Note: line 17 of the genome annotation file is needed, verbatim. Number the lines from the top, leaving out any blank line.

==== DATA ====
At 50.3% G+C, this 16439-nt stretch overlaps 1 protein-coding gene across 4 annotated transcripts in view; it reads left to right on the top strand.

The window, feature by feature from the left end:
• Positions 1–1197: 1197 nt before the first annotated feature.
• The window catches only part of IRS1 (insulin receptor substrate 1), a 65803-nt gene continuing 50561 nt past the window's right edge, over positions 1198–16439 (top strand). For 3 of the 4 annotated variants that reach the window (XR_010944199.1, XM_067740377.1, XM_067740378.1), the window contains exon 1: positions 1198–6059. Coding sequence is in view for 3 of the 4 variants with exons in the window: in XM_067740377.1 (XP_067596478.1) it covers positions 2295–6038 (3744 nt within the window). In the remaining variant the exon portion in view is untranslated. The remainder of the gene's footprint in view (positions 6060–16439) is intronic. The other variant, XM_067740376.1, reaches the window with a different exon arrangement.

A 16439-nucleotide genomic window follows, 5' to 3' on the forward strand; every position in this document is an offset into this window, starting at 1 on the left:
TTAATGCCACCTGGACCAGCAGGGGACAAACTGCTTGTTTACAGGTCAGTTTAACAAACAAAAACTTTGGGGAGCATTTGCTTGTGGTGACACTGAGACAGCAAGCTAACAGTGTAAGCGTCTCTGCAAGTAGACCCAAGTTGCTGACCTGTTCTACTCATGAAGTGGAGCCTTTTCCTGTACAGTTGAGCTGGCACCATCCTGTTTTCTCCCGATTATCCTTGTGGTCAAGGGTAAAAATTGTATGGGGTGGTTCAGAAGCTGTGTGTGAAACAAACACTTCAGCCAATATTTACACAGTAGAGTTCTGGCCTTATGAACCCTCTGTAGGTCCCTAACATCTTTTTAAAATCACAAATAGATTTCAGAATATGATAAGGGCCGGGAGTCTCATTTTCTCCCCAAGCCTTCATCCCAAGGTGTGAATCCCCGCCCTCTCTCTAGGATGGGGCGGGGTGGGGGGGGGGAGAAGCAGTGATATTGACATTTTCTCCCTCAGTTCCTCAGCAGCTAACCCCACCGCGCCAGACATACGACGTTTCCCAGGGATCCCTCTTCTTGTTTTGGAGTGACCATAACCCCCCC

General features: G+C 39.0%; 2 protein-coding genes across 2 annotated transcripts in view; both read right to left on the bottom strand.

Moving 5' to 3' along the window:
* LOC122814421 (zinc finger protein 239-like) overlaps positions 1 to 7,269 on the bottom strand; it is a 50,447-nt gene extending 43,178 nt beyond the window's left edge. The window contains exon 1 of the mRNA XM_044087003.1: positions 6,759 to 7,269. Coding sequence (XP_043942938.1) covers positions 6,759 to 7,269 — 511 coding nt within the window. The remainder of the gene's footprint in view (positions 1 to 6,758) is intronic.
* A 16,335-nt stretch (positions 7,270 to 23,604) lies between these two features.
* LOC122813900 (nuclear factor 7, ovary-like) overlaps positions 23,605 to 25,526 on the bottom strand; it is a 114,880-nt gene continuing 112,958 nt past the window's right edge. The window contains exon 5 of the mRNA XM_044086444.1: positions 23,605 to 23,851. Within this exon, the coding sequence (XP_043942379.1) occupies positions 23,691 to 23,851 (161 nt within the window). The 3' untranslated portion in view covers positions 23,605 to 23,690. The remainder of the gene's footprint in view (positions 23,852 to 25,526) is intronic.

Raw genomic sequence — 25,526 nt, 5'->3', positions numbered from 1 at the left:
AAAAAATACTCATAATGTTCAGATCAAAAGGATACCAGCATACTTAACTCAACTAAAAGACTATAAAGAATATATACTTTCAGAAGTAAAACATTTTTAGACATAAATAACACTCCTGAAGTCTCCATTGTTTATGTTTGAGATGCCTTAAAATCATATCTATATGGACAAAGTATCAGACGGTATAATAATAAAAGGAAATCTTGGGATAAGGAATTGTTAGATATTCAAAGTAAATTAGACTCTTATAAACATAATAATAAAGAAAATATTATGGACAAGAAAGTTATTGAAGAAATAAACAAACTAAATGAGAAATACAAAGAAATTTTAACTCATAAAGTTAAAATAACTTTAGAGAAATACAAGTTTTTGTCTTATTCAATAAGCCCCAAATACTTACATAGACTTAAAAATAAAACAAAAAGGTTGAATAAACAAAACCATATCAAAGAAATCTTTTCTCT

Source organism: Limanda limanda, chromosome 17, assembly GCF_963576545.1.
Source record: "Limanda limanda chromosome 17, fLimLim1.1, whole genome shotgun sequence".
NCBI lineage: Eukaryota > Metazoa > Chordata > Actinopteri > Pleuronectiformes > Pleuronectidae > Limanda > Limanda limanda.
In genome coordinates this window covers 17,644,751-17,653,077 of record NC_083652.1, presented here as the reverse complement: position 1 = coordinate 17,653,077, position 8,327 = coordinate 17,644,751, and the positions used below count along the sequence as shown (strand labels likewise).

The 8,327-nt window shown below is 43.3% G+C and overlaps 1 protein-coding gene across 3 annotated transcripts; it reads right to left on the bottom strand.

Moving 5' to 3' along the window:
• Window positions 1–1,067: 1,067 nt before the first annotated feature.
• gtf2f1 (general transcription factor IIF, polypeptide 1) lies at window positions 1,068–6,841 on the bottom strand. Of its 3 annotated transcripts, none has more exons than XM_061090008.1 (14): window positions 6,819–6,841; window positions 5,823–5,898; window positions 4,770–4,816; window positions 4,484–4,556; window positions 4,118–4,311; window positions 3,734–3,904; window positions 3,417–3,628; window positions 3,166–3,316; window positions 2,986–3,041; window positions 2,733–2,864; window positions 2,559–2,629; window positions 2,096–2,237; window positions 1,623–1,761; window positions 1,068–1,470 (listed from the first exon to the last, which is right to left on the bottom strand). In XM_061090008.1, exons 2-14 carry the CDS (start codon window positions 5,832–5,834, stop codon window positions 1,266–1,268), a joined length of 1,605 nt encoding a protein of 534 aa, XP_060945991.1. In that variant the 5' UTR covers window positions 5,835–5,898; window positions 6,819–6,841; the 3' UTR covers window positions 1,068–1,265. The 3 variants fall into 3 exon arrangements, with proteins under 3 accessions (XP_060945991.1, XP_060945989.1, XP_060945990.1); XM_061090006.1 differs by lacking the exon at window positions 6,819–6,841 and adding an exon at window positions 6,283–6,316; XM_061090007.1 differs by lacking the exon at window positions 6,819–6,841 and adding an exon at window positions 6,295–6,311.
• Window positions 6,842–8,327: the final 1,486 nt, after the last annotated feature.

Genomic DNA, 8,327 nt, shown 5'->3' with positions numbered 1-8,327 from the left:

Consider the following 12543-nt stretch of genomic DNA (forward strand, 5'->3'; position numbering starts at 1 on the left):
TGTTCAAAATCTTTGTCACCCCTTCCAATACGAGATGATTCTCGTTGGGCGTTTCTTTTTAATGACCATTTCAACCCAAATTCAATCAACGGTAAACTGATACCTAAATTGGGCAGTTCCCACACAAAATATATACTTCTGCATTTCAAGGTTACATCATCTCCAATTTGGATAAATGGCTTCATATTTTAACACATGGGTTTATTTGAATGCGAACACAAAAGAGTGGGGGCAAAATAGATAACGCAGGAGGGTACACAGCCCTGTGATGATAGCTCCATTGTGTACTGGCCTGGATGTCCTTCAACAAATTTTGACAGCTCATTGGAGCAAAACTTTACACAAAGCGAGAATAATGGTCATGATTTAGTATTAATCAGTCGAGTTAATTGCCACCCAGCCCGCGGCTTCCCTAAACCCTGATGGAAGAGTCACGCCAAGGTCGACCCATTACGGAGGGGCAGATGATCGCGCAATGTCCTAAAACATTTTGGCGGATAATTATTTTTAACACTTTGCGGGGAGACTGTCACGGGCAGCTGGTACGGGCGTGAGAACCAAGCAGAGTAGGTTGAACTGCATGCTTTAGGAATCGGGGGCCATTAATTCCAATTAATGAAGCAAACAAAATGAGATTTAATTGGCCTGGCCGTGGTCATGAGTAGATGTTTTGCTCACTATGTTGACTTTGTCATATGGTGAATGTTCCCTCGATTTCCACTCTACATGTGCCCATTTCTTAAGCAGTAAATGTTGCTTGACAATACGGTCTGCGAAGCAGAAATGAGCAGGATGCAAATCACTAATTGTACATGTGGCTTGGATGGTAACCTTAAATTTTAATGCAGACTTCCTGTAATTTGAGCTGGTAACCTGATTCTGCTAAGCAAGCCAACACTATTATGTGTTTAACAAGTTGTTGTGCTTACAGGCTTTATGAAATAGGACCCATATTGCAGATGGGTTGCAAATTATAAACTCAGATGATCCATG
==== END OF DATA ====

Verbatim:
In genome coordinates this window covers 17,644,751-17,653,077 of record NC_083652.1, presented here as the reverse complement: position 1 = coordinate 17,653,077, position 8,327 = coordinate 17,644,751, and the positions used below count along the sequence as shown (strand labels likewise).